A Structural-Thermal-Optical-Performance (STOP) analysis is an interdisciplinary analysis used to verify optical requirements. It is performed to identify and solve design issues early before building hardware. In a traditional STOP analysis, data must flow sequentially from engineer to engineer, requiring multiple data handoffs, which are time-consuming. If the STOP analysis shows that design changes are necessary, trade studies can also be time-consuming.
NASA Langley Research Center engineers used Comet software to develop an abstract, reusable, CAD-based STOP analysis process for analyzing the High Spectral Resolution Lidar (HSRL) Michelson interferometer instrument. The primary goal of the STOP analysis was to reduce warping of the air arm mirror with changes in system temperature.
In the Comet modeling procedure, a STOP analysis process is built, the CAD model is imported, the environment is set, and the analysis process is run to create a thermal model, a structural model, and an optical model.
The Comet software communicates with existing physics tools and provides linkages between the tools. The new approach captures all discipline expertise in one place, and all models are able to use the same inputs and boundary conditions, which can reduce modeling errors. The models run sequentially, and complex geometric changes can be analyzed rapidly. A single engineer can run the entire analysis process, which allows overall analysis/design time to be reduced. This can lead to better design performance than the traditional method.
In the traditional method, changes made to the physical design (geometry) would require the engineers to manually update meshes and models, rerun the individual analyses, and re-do the data exchanges between the models to calculate the final results. Use of Comet automates these steps, and new geometry can be analyzed in a few hours; the traditional method can take up to a few days, depending on complexity of the changes.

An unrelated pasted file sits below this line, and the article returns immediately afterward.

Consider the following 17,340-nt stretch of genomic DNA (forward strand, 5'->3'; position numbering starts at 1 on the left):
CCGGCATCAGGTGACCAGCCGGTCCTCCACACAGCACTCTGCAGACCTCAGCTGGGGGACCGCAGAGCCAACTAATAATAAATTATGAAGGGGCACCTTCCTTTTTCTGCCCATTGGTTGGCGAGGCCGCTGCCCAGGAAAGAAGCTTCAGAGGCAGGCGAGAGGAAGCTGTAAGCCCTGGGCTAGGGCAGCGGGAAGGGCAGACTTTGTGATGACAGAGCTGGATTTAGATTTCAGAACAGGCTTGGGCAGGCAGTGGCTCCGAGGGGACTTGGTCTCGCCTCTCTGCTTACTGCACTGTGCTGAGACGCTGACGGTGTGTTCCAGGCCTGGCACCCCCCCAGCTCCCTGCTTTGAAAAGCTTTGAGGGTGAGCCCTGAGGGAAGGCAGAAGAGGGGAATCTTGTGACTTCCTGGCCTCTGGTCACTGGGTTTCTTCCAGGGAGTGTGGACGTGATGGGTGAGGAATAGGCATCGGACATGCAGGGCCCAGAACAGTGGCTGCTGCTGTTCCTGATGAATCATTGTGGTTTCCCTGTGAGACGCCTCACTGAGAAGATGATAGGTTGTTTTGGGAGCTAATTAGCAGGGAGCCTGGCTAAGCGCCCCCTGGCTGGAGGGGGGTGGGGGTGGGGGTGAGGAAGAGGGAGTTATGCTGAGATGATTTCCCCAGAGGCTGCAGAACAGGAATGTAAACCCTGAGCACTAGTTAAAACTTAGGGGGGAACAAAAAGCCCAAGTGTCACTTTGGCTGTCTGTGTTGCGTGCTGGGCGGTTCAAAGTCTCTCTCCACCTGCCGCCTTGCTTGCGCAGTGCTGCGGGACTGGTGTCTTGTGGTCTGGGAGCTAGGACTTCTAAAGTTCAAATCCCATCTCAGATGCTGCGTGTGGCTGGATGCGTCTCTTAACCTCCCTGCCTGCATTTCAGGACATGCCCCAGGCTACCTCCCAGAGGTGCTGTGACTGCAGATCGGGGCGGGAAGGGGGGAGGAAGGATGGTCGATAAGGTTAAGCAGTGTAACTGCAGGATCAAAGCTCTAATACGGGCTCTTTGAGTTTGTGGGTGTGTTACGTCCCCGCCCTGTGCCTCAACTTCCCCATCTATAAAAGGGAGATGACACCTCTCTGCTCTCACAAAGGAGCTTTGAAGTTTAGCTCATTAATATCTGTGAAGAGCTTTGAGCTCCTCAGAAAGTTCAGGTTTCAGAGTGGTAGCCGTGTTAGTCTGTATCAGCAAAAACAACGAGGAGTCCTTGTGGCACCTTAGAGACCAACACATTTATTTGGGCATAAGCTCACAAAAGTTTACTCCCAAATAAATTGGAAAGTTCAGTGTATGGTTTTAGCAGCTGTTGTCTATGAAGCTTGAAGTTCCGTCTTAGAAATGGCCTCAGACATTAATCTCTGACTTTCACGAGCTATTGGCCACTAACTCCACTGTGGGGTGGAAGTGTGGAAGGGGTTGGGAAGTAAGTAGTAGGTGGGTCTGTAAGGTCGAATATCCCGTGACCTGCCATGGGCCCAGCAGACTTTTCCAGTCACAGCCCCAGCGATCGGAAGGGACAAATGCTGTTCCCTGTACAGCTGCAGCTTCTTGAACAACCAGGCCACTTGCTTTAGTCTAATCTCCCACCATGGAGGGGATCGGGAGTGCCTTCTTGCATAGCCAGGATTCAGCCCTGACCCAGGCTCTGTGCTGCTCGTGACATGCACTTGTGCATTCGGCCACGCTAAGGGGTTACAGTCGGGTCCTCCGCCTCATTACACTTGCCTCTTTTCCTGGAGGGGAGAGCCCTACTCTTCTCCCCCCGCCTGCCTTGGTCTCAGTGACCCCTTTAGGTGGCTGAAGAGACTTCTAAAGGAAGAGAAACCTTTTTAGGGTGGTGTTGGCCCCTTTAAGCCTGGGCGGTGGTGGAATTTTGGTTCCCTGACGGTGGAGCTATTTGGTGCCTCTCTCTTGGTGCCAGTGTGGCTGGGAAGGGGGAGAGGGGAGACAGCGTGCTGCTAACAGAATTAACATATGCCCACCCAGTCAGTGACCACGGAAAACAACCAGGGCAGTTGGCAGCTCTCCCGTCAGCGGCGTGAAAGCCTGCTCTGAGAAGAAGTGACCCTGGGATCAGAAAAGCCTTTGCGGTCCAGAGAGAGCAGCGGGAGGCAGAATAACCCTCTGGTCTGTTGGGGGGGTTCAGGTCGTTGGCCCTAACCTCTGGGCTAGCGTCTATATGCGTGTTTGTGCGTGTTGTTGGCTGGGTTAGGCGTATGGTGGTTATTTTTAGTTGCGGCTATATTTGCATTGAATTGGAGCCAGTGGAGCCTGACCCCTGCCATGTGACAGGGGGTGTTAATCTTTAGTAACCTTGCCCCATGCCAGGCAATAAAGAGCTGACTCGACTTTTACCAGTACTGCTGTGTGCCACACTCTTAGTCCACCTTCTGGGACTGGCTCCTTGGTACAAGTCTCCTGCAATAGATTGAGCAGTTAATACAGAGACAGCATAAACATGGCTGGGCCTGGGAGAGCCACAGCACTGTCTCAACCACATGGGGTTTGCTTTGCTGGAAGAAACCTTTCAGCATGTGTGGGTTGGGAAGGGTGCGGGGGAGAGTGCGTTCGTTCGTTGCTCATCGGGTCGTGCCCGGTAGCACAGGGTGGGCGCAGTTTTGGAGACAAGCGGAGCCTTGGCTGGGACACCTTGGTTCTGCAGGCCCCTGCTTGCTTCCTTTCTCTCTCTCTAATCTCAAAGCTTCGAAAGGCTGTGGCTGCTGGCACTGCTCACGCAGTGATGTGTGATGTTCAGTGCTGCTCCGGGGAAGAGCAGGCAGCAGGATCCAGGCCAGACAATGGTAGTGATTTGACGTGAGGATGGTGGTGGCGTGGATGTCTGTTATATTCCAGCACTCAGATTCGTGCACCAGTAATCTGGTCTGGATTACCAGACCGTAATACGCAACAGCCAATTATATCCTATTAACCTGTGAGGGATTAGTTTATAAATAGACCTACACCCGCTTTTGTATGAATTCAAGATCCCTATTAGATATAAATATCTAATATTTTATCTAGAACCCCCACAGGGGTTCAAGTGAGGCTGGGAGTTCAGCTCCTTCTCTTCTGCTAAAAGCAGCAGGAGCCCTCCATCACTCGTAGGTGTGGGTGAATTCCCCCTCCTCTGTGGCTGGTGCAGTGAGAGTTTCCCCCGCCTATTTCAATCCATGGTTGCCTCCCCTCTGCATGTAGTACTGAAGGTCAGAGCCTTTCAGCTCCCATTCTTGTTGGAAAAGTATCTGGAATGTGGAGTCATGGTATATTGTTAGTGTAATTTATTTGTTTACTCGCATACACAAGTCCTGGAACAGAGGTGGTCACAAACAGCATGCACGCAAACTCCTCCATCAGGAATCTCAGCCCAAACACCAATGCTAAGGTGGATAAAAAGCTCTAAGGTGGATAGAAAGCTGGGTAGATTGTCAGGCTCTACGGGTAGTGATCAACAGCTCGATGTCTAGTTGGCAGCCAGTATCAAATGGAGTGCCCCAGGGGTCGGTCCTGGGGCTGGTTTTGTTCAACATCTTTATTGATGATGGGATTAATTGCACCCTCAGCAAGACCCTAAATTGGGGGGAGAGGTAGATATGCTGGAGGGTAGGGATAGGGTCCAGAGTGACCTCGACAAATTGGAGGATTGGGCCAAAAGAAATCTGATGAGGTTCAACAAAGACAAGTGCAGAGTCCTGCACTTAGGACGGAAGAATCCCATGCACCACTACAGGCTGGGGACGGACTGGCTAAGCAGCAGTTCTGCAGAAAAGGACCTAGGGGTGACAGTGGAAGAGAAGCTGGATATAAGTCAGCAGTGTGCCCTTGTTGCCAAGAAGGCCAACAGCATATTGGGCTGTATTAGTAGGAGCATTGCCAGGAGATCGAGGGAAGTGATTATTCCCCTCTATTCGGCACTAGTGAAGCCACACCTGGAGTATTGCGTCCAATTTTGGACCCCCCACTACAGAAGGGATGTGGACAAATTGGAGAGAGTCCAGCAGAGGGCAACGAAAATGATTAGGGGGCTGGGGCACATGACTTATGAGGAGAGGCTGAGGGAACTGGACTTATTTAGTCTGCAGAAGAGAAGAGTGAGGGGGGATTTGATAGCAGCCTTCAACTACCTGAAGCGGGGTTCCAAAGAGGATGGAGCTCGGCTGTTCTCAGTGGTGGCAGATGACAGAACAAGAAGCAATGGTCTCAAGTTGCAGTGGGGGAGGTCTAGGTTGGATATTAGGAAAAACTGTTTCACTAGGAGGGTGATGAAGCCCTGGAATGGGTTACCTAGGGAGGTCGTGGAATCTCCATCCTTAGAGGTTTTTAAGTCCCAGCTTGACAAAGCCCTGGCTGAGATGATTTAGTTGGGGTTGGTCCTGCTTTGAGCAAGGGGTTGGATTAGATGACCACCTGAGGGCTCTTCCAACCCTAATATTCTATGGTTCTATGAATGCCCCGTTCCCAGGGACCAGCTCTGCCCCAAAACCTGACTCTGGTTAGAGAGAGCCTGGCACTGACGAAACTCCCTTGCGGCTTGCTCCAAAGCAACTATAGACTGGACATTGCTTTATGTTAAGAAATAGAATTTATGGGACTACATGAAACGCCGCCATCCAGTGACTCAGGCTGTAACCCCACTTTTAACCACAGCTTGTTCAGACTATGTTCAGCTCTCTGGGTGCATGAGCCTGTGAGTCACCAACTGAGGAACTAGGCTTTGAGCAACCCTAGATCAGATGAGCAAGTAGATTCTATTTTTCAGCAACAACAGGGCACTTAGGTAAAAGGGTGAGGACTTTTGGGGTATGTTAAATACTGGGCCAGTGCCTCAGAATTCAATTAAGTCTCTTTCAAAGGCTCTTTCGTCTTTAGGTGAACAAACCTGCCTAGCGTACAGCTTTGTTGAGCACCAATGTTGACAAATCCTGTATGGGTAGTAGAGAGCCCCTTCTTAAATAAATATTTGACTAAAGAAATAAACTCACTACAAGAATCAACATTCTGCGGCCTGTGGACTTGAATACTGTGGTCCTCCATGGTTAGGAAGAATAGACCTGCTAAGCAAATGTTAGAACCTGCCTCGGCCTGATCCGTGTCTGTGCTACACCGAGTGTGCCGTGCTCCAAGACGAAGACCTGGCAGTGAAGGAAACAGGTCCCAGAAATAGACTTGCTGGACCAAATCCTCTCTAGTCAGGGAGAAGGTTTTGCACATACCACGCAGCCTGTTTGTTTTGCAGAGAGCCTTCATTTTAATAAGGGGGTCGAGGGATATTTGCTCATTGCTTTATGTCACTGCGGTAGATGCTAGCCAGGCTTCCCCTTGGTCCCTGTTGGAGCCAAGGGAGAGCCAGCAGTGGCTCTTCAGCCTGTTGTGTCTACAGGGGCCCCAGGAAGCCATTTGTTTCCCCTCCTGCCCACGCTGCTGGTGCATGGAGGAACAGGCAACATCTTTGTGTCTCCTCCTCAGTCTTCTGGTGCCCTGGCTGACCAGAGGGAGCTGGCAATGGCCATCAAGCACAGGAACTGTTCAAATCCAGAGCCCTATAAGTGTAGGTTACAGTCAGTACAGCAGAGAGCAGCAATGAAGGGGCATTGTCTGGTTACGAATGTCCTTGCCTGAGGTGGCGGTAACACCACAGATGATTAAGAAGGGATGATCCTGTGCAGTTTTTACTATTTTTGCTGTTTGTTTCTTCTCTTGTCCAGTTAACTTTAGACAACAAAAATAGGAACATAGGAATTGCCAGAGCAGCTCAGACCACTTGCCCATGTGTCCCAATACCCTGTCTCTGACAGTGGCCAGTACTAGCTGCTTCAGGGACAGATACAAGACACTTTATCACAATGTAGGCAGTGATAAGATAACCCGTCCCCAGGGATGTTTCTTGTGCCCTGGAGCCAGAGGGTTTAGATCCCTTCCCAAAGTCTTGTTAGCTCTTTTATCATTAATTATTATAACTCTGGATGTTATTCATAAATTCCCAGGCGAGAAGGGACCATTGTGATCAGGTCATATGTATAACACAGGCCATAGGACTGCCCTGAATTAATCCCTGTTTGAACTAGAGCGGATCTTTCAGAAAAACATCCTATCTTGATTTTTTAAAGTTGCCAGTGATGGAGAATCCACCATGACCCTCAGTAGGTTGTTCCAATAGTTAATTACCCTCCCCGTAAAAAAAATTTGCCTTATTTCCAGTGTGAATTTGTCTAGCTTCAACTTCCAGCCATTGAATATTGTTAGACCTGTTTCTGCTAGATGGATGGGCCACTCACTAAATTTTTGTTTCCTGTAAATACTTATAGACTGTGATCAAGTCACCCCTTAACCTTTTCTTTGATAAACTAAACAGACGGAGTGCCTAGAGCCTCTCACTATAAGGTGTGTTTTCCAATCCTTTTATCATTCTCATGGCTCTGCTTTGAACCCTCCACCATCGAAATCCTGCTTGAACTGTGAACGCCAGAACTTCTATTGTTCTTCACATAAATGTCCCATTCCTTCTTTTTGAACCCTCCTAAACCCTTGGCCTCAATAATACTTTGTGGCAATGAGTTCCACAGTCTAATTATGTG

Analytical checks were performed against the STOP model, and all results were physically accurate. STOP prediction comparisons to lab testing of an existing interferometer showed excellent agreement. After these checks, the model was then used to compare design changes to the existing interferometer to try and improve performance. The trade studies indicated that 10x better performance could be achieved with simple modifications. All trade studies were completed in about two weeks by one engineer using a single laptop computer.
Use of the Comet software to create automated, reusable processes expanded the design trade space, and reduced overall analysis time. The new method enabled multi-disciplinary understanding of how changes affect the entire system. All engineers can review results of another aspect of the analysis in the same model. For example, an optical engineer can use the model to determine the effects of thermal changes without help from the thermal engineer.
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